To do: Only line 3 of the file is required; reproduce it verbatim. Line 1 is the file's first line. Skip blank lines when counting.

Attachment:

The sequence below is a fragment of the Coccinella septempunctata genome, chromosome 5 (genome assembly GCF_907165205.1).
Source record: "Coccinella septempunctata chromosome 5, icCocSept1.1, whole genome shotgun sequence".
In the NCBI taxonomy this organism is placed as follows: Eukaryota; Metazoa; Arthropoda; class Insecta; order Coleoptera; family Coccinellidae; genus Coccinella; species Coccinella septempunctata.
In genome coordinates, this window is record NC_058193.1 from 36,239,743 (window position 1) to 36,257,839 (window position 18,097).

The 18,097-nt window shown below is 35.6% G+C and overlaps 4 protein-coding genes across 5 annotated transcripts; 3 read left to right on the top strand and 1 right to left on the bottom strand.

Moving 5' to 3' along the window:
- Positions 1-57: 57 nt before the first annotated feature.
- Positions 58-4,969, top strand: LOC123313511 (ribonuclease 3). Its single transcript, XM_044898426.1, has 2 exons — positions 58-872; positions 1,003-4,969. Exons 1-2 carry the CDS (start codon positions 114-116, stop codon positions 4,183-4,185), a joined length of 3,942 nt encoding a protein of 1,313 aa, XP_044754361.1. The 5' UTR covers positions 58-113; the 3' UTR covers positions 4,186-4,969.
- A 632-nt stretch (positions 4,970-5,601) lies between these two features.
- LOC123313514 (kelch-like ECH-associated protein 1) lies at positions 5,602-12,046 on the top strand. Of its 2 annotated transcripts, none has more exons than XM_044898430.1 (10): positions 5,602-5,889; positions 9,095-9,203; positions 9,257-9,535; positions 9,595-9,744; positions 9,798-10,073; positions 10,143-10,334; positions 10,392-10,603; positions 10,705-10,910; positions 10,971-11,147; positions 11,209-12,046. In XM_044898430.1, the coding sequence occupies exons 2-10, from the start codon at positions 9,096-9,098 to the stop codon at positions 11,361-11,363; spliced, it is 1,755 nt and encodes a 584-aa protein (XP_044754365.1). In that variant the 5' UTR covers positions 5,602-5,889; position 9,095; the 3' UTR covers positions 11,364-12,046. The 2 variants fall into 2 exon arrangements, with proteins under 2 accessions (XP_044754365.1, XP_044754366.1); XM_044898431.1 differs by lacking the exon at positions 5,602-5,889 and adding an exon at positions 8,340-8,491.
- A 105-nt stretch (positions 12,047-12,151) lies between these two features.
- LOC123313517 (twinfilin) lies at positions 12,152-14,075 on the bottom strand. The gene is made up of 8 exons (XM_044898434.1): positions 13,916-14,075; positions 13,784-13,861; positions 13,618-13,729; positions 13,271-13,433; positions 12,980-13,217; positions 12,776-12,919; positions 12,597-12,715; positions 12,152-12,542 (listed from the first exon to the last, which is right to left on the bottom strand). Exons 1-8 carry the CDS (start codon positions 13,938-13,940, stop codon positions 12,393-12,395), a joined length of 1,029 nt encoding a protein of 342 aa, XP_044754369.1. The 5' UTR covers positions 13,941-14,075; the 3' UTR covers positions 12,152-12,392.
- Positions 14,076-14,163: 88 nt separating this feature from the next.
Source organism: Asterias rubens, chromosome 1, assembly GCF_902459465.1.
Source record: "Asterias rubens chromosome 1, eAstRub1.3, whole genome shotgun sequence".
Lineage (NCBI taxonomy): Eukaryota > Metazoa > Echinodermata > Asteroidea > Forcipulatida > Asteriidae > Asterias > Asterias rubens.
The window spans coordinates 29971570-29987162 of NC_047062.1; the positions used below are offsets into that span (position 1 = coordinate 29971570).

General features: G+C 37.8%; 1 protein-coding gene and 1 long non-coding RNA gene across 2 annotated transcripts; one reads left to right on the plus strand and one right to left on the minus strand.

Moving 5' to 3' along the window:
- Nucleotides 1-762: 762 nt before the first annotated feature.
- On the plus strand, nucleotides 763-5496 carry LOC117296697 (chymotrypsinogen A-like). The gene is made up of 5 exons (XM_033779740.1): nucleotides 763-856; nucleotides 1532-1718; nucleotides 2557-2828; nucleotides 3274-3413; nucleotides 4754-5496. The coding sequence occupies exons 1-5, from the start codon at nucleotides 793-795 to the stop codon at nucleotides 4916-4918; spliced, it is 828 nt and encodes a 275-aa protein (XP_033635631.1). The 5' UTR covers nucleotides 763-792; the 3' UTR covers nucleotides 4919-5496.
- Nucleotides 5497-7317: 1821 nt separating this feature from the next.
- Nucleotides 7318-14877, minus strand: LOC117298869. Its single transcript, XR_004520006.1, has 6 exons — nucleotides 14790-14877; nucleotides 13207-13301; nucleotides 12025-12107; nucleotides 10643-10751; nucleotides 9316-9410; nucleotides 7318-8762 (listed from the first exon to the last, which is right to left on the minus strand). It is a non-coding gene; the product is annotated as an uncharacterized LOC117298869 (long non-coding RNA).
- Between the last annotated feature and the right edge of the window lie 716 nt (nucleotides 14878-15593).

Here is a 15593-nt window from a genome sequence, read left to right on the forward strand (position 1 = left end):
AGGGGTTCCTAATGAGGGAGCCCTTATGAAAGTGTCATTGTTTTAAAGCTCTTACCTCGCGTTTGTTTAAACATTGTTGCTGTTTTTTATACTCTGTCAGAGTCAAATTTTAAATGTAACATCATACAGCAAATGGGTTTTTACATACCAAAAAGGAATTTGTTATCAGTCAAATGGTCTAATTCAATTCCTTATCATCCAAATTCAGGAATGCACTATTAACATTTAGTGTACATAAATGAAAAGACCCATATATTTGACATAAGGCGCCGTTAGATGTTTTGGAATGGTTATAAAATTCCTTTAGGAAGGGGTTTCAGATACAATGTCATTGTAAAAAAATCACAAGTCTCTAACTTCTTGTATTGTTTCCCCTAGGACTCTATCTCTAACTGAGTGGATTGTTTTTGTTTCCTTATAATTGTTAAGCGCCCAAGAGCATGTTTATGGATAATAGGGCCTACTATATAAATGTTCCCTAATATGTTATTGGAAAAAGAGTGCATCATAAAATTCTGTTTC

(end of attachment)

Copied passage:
In the NCBI taxonomy this organism is placed as follows: Eukaryota; Metazoa; Arthropoda; class Insecta; order Coleoptera; family Coccinellidae; genus Coccinella; species Coccinella septempunctata.